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Santa Cruz County History - People
Old Soldiers: Santa Cruz County Civil War Veterans
by Robert L. Nelson
WRIGHT, JACOB L (1842-1916)
Santa Cruz Sentinel (Friday, July 21, 1916)
Faithful Officer and True Fried is Called
Death Claims J.L. Wright For More Than Fourteen Years City Clerk; City Loses a Staunch Citizen
By W.V. Lucas
The city was shocked Thursday morning when the news was flashed on the streets that City Clerk J.L. Wright had passed away at 4 o'clock in the morning at his home on Riverside Av. To his family and near friends the event was not wholly unexpected. He had been very ill for several days, but his friends hoped his usual good health and strength would restore him soon.
No man in the city was more widely known or highly respected than was Mr. Wright. For fifteen years or more he held the office of city clerk. His ability and efficiency, his pains taking care of every part of the business of the office, his courtesy, politeness, gentleness, exactness in every detail of the complicated work in his office, his unquestioned integrity and fairness in the discharge of his official duties was often spoken of by people who transacted business with him. No man in the city had a more complete knowledge of city affairs than he did. He was a walking compendium of information upon all matters touching city affairs, and was always prompt and ready to give kindly answers to inquirers. His popularity is well attested by his repeated elections to the office he so efficiently and ably filled. No man in the city will be missed more than J.L. Wright, and few, if any more sincerely mourned. Mr. Wright was a splendid citizen, a staunch friend of Santa Cruz, a man of high morals, an ardent lover of his family and home. In short a model American citizen.
In social life he was urbane and popular, as well as loyal to his friends. All his life he was an industrious and busy man, and in his career held many places both in public affairs and private business of great responsibility and high trust, and in every case he filled the place and honored the trust. For a long time he was one of Miller & Lux trusted employees and left their service because he could do better for himself and growing family. He was a competent and faithful man in whatever he undertook. He came to Santa Cruz in 1890 and was identified with its growth and prosperity from then until now.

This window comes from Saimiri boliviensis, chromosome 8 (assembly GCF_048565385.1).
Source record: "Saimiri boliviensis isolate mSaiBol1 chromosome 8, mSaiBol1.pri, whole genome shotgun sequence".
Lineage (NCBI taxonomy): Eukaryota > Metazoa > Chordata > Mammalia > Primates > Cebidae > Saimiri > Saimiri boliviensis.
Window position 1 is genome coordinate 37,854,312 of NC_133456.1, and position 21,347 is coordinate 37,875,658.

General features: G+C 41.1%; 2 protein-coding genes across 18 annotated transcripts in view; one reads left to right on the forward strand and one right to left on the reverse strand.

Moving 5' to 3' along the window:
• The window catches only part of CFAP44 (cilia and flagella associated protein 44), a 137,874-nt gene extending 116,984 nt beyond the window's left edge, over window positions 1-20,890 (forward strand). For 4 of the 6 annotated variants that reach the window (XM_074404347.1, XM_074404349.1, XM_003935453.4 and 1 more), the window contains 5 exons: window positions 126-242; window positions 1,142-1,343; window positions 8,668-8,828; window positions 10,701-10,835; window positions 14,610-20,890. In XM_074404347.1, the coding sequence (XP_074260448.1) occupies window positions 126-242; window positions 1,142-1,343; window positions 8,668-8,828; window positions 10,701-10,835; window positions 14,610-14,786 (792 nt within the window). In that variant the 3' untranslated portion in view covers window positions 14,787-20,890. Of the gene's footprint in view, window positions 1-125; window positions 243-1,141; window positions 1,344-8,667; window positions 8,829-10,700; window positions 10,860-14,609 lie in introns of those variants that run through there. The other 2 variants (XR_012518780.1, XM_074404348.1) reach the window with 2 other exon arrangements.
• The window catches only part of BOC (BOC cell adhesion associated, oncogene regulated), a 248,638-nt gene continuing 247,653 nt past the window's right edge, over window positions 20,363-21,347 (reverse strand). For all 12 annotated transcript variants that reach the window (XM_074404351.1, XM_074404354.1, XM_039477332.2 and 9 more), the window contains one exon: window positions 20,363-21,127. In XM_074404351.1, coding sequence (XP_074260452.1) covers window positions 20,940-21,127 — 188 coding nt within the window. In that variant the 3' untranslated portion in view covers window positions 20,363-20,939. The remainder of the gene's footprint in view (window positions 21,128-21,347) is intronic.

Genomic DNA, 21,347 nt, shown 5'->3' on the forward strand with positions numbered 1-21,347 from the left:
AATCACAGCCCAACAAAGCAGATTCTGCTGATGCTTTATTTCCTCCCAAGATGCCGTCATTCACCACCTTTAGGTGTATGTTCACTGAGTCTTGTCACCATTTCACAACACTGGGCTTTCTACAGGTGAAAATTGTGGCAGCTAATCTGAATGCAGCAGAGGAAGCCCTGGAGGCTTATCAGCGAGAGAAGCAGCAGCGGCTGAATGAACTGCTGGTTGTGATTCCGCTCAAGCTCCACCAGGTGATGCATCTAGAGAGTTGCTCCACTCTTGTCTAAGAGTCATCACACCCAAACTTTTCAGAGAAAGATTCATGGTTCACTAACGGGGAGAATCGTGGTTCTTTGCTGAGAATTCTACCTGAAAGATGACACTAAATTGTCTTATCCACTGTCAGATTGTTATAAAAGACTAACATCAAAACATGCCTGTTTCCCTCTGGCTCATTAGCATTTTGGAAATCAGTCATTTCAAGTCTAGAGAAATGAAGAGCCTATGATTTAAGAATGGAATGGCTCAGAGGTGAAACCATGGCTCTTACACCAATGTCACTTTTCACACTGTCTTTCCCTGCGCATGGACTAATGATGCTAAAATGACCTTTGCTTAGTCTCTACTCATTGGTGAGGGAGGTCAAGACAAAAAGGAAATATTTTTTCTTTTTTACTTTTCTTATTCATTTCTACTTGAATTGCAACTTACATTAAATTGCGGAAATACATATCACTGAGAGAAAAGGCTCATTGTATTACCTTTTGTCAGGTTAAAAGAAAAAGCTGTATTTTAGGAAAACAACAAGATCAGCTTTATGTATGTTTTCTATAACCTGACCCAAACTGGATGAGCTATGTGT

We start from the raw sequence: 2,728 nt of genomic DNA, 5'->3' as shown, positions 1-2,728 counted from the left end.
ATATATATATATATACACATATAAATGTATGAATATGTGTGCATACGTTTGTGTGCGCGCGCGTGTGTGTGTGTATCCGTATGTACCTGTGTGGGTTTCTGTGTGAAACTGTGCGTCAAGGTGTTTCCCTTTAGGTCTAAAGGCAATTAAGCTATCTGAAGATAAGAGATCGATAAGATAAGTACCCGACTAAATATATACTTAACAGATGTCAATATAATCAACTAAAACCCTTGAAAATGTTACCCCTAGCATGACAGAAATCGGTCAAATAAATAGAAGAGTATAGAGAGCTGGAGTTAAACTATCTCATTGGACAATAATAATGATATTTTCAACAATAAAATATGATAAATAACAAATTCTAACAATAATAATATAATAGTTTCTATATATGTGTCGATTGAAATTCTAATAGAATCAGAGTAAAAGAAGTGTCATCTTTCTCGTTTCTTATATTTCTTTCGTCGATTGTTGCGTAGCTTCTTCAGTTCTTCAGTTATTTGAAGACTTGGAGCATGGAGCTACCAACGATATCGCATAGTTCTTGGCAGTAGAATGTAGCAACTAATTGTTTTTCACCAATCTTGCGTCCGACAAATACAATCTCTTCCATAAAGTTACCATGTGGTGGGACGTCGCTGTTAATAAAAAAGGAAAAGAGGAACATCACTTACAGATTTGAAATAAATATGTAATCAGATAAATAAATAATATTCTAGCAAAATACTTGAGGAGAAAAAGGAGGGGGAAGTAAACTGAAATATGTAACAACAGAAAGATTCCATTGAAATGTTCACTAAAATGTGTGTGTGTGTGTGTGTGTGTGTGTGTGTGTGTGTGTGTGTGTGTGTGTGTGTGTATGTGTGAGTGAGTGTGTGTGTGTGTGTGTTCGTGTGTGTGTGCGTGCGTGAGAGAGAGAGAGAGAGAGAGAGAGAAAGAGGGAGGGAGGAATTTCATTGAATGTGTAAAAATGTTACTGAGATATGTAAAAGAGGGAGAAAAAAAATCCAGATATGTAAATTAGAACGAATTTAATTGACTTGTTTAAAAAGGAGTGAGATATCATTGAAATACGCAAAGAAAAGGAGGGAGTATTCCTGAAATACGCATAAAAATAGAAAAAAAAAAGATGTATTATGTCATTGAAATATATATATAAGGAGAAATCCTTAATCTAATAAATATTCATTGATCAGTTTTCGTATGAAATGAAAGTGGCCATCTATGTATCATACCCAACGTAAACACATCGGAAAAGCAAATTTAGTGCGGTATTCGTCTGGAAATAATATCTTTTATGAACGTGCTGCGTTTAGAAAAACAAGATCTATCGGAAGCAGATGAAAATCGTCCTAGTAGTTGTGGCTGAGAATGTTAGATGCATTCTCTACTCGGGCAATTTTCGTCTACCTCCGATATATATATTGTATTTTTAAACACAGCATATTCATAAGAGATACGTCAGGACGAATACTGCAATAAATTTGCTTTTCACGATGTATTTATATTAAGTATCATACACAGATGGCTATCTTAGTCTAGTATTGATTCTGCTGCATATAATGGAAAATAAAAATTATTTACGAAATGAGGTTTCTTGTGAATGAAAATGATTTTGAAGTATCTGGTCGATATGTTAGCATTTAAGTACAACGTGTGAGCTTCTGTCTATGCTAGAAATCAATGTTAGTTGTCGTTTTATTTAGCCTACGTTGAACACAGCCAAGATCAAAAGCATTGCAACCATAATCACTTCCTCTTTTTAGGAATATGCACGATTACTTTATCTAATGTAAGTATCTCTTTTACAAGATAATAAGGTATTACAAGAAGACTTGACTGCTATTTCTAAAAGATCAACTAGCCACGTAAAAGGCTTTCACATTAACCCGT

Mr. Wright was born in Fairfax Co., Virginia, October 16, 1842, and remained there until after the close of the Civil war, then went to Chicago where he had got started in life when the great fire burned him out and left him stranded. But while defeated and impoverished he was not entirely discouraged. He came to this state and as stated above entered the service of Miller & Lux. From them he came to this city, where he has resided ever since.
He was married in Virginia to the good and faithful wife who sits bowed in sorrow and grief today. About her are two stalwart sons, Harry and Leslie; two affectionate daughters, Estella and Myrtle, who mourn, as children do not often do, the loss of a father. One of the sons said to this writer, "No doubt other boys have had good and model fathers, but I am sure none ever had a better one than we had." Such a tribute speaks golden words for Mr. Wright, and his neighbors know they are true.
When the war clouds burst on our country in 1861 he was in the Old Dominion state. All he had was there, and as a matter of course he took up arms with the Confederacy and for more than four years endured the hardships of the field, rejoiced in the victories and shared in the defeats of the army of Virginia. He served under Stonewall Jackson, in Lee’s armies, and it is needless to say saw much hard service and no doubt but he did his duty well, as he always did wherever he was placed. When the struggle ended he accepted the decision as the best for the country and mankind.
He always was an honored guest of the Grand Army, marched with them on memorial days and participated with them in general gatherings and was as welcome and as much respected as a guest could be.
He leaves a devoted wife and Harry of San Francisco, Leslie of this city, Estelle of San Francisco and Myrtle of Los Angeles, to mourn his loss.
He was my neighbor and my friend. We fought on opposite sides in the Civil War. We often discussed the struggle and were always close friends. I wish we had more as good and loyal citizens as was Jacob Leslie Wright. Peace to his ashes.
Santa Cruz Sentinel (July 22, 1916)
Last Respects Paid to City Clerk Wright
From his late home on Riverside Av. the funeral of the late J.L. Wright was held yesterday afternoon, citizens being present in large numbers to pay last respects to the man who had been the city’s clerk for 15 years. Mayor F.R. Howe and the official family were present and ex Mayor George W. Stone delivered a fitting and sympathetic eulogy, being a very close and personal friend and intimately associated in official life in the past.
Beautiful floral pieces were in evidence, one of choice orchids and ferns from the city officials and one from A. Caminetti, U.S. commissioner of immigration.
Members of the Knights of Pythias attended in a body, the deceased being a past chancellor. Among others present was W.J. Stockton of Los Banos, a close friend of years ago who motored 200 miles to be present.
The pall bearers, old friends and political associates of many years standing, were as follows: Dr. T.W. Drullard, F. K Roberts, R.S. Tait, Samuel Leask, H.A. Wagner and L.D. Fitzsimmons. Interment was in SCruz/OMP cemetery.
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